A KITE EXPERIENCE AMONG EARTH ANCESTRAL SONGS OF A MAPUCHE COMMUNITY
Professor Maria Elena García Autino
From Discourse 10
A delta Argentine flag kite, generously lent by Alberto Barrero for the children of Aluminé, Argentina to enjoy. The Mapuche (“people of the Earth”) are a native South American people inhabiting south Chile and southwest Argentina.
“I have a vision of the Songlines stretching across the continents and ages; that wherever men have trodden they have left a trail of song…!”
– Bruce Chatwin
There are times at the “Cordillera de los Andes,” especially in Aluminé, Neuquén, Argentina, when the wind is not particularly “kite friendly…”
On a beautiful mountain morning during our last visit, the community children hoped to enjoy flying their own kite creations and some simple models we had brought from as far as China. Especially anticipated was the flight of a tiger kite, evoking for the Mapuche native tradition the strength and courage of the puma, which they call tiger.
But the wind refused to blow smoothly, until some of those present recalled the tiger’s “tayil,” an ancient ancestral singing of theirs. Soon, a melody was climbing the gorges, a mixture of hum, singing, and scream. The tiger was then there with us, his marvelous power managed to evoke the wind and it flew at last.
We traveled to Aluminé, Argentina this year to build kites, to participate at the 95th anniversary festival of this charming small town, continuing with many previous experiences we had there. It was an opportunity to learn more about the ancient myths and traditions of the native community living in the “barrio intercultural” (intercultural neighborhood).
Flying kites together is often a wonderful occasion to share feelings, beliefs, and experiences with others, and to learn about their surroundings, their dreams, hopes, and difficulties. This time we would like to communicate what we learn about “tayil.”
The tayil is one and many. It is earth’s secret hum and also the voice of the tiger, the lion, the condor, the gull, and also it is the voice of stones, winds, pehuen trees…
When evoked by humans, tayil are groups of articulated sounds, repeated at will. These are not words of human language, but songs. Like traditional Australian Aboriginal people, all land here is regarded as sacred, and the songs must be continually sung to keep the land “alive.” The Mapuche natives consider that the tayil preserves the god’s voices, their inherited spirit inside everything.
The whisper of the river, the shriek of the wind, the squawk of the gulls, the croak of the frogs? It is not noise, but sung tayil! It is the language of their ancestral gods perpetuated in living species.
Tayil isn’t a common song or a prayer. It is an ode to mesmerizing. His little variation lends this effect, which becomes more blurred in the sweet and particular way in which it is sung. That’s why it is also used to raise the trance of “viewers.”
As a peculiar singing way, the tayil follows, without doubt, the Aboriginal concept of choral singing. It is considered not purely Araucanian but spread very far in the American continent and even outside of it.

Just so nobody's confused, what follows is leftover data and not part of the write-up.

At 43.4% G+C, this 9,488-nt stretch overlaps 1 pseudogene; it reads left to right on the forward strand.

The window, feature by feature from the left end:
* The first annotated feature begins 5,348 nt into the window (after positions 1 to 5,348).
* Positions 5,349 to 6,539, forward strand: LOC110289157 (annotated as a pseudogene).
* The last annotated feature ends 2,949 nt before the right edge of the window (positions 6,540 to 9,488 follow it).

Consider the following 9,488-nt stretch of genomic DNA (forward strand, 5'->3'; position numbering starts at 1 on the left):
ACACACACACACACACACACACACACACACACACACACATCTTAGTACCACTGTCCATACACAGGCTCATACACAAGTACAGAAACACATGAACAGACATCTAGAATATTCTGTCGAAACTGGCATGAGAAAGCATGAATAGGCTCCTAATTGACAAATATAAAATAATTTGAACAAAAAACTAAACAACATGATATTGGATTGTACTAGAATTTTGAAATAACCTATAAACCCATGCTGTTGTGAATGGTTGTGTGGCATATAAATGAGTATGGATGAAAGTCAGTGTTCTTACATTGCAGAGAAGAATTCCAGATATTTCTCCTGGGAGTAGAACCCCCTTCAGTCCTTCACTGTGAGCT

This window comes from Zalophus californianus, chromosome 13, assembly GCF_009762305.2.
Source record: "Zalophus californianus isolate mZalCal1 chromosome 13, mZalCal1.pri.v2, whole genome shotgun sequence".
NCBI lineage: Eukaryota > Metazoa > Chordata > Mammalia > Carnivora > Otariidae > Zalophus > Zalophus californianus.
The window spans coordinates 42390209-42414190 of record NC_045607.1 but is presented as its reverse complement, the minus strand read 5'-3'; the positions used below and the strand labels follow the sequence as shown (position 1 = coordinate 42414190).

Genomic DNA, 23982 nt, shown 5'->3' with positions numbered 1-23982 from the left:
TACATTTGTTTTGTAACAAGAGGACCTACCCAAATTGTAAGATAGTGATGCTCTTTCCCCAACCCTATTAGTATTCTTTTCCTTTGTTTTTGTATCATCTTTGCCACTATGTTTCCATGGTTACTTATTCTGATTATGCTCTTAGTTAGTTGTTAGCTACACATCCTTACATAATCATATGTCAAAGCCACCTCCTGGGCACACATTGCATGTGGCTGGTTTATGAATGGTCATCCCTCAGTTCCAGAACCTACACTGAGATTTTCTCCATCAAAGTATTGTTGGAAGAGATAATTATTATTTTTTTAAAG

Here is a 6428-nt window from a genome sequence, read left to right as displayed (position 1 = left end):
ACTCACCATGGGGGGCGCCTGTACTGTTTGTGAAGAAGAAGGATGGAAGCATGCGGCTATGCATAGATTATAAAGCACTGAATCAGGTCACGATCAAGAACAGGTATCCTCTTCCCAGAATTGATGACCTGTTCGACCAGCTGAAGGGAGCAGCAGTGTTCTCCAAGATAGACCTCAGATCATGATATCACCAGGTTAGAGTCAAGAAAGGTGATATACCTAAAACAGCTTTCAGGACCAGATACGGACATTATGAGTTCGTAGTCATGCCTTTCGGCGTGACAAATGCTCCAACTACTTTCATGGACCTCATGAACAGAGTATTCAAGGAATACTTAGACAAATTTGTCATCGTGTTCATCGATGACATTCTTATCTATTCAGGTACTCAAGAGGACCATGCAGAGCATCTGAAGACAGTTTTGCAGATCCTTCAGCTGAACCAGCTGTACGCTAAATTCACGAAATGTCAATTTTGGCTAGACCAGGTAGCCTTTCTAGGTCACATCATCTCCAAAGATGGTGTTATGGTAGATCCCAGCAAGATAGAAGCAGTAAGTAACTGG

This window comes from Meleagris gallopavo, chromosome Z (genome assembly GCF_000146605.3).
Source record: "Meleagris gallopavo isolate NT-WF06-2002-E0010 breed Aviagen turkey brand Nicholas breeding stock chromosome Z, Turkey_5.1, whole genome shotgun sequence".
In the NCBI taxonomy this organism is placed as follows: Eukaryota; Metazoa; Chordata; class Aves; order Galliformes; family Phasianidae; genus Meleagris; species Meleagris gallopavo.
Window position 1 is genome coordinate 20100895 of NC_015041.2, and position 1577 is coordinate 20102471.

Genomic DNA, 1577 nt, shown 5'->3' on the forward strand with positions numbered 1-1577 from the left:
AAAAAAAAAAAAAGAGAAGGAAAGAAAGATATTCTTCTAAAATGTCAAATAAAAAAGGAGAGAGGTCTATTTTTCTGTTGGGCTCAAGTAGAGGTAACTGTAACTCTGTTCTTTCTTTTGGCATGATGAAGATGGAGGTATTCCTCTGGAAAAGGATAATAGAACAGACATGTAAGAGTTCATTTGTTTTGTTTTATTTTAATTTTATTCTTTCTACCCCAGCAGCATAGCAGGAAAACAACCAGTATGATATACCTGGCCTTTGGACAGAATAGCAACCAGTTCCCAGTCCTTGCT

Women are those who sing tayils, although at ceremonies there is no shortage of men, particularly those who are “viewers.” Tayils, in spite of their transcendental nature, are not necessarily old. From time to time, some new tayils appear. Others are reserved for public ceremonies, accompanied by dances and family prayer.
The Mapuche culture was represented on our kite train by the kultrun, a ceremonial drum, the most important musical instrument of the Mapuche culture. It is used by the machi (healer) for cultural and religious rituals, along with tayils, as well as during the Ngillatun (annual rite of fertility).
It is a hemispherical membranophone, membrane bounded, played by direct percussion, roughly between 35 and 40 cm (about 14 to 16 inches) in diameter and 12 to 15 cm (about 5 to 6 inches) high. Its body is made of laurel or lenga. It is built by hollowing out a trunk into a concave cone shape. A lamb or horse leather patch covers its mouth, strained tight with leather ties.
The kultrun is held in the hand and played with a stick or supported on the ground and played with two sticks.
In the Mapuche worldview, a kultrun or cultrun represents half of the universe or the world as spherical. The four cardinal points are represented on the patch, which are the omnipotent Ngenechen (god) powers represented by two crossed lines. Its endpoints branch into three l ines representing choyke (Rhea).
I had the privilege of listening to the sound of the tayil a few times, and I have always been touched by its mysterious charm and the deep wisdom of this myth: each single being on earth has its own sound that we must pay attention to and respect. Every animal, every plant, each river deserves our care and protection.
When we build kites with native children, each time we discover their concern for nature. This is reflected by their paintings and written messages and also by the enthusiasm they show towards a collective project.
What is a kite for? To discover the wind secrets, and the Mapuche wind tayil is one of them. It tells us about the wonder of our incredible universe. The message through kultrum or didgeridoo music teaches us again and again, in Argentina as well as in Australia, that we don’t own the land, that we are part of it.
On this experience, my thanks to:
Hugo Daniel Negro
…for teaching me everything I know about kites and lending me unconditional friendship, knowledge, models, materials, and help.